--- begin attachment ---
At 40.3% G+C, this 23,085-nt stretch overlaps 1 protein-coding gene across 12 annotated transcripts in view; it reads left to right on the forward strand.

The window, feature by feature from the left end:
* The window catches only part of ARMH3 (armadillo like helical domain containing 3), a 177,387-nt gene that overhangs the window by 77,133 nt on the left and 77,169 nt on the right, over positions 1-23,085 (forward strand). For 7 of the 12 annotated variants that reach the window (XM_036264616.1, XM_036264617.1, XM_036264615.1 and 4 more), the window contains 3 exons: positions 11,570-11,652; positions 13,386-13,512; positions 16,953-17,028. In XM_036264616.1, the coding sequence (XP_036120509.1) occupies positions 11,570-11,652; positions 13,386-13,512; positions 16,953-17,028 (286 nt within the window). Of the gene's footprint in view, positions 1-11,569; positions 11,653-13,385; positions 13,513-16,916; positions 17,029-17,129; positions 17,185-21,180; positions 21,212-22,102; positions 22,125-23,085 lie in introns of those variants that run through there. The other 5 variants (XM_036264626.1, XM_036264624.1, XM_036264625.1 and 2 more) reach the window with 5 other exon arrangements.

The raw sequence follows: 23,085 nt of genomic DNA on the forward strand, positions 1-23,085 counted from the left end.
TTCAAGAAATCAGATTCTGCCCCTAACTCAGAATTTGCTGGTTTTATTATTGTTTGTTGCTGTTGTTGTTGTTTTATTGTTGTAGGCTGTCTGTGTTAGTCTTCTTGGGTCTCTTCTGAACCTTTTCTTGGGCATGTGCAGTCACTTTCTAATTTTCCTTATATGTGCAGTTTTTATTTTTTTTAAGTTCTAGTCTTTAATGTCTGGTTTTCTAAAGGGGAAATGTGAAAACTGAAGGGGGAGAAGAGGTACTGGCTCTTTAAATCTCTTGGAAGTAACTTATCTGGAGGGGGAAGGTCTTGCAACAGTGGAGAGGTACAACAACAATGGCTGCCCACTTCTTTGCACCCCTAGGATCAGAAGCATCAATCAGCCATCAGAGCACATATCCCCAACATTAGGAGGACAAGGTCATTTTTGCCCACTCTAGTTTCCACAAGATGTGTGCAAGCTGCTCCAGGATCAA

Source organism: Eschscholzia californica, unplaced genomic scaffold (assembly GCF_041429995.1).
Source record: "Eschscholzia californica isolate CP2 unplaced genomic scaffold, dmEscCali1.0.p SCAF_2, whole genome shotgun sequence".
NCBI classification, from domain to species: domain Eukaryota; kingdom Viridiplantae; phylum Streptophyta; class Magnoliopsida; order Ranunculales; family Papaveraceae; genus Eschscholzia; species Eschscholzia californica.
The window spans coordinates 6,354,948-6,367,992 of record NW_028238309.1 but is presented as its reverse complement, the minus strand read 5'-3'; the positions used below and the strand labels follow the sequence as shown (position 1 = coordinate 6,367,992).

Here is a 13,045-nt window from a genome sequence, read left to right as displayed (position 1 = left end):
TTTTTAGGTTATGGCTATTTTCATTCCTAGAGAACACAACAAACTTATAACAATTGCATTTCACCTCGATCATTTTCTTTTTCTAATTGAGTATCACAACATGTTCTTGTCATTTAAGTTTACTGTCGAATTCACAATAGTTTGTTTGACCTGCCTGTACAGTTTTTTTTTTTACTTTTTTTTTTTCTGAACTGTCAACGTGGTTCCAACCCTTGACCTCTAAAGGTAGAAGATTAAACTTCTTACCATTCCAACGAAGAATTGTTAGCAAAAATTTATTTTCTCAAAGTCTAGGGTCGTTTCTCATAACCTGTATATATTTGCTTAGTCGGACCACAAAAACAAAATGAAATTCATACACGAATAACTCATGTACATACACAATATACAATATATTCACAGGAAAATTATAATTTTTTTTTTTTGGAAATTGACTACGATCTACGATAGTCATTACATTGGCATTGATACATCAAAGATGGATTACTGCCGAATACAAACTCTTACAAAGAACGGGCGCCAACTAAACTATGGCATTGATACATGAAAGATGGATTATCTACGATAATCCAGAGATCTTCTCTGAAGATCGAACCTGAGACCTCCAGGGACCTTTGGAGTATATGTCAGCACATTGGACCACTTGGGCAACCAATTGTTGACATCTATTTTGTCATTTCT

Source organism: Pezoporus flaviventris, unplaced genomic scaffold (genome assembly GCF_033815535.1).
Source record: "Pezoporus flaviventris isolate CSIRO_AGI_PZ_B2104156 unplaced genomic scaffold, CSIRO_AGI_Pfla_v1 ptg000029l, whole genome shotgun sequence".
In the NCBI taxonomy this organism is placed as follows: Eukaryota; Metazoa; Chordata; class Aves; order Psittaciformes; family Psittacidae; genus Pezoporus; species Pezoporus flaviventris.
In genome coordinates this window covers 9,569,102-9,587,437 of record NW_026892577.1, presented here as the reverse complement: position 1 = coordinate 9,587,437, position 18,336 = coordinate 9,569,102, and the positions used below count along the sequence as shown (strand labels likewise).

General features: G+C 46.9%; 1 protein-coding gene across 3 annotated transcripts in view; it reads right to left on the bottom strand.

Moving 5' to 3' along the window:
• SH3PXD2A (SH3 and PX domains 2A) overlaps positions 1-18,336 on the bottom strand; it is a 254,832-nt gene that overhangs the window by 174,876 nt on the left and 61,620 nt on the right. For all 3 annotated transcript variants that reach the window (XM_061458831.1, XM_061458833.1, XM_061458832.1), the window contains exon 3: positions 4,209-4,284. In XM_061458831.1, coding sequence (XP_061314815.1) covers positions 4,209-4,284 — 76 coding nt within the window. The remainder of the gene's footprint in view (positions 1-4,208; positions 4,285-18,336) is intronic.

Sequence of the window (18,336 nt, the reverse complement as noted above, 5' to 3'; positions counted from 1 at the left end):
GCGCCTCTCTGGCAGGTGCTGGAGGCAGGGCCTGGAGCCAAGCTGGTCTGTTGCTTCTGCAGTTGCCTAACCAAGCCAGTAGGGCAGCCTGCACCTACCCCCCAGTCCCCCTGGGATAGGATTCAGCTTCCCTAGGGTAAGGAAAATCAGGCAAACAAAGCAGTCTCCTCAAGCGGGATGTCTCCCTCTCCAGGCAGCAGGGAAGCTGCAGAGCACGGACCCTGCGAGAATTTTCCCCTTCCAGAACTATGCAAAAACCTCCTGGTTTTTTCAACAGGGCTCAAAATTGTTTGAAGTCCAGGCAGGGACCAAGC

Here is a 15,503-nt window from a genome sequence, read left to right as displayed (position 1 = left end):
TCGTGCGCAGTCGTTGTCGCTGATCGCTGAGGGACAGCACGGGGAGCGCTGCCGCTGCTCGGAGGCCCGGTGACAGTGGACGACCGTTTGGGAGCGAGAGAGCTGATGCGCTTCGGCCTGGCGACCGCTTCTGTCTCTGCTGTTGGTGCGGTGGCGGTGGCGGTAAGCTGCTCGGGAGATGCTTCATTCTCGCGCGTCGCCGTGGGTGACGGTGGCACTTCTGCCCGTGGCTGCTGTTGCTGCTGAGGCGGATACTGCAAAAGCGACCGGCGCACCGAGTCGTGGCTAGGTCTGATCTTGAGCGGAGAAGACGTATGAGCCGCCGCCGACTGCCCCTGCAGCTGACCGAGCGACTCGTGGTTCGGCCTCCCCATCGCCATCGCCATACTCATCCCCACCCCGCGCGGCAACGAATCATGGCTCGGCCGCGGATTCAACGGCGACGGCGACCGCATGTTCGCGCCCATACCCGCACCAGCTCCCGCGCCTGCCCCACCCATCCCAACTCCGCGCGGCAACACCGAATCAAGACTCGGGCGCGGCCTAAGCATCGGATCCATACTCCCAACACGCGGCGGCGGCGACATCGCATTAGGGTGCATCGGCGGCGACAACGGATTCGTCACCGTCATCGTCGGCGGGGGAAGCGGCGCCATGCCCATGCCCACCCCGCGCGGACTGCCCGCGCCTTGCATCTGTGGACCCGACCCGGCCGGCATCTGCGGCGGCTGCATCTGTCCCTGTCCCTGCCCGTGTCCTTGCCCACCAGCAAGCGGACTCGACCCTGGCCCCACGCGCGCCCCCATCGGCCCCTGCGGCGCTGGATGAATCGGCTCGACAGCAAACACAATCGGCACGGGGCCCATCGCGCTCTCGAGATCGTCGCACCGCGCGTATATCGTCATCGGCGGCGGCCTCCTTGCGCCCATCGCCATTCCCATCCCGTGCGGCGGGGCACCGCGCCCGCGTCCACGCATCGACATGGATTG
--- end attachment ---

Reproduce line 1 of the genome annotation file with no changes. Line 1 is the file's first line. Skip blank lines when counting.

At 40.3% G+C, this 23,085-nt stretch overlaps 1 protein-coding gene across 12 annotated transcripts in view; it reads left to right on the forward strand.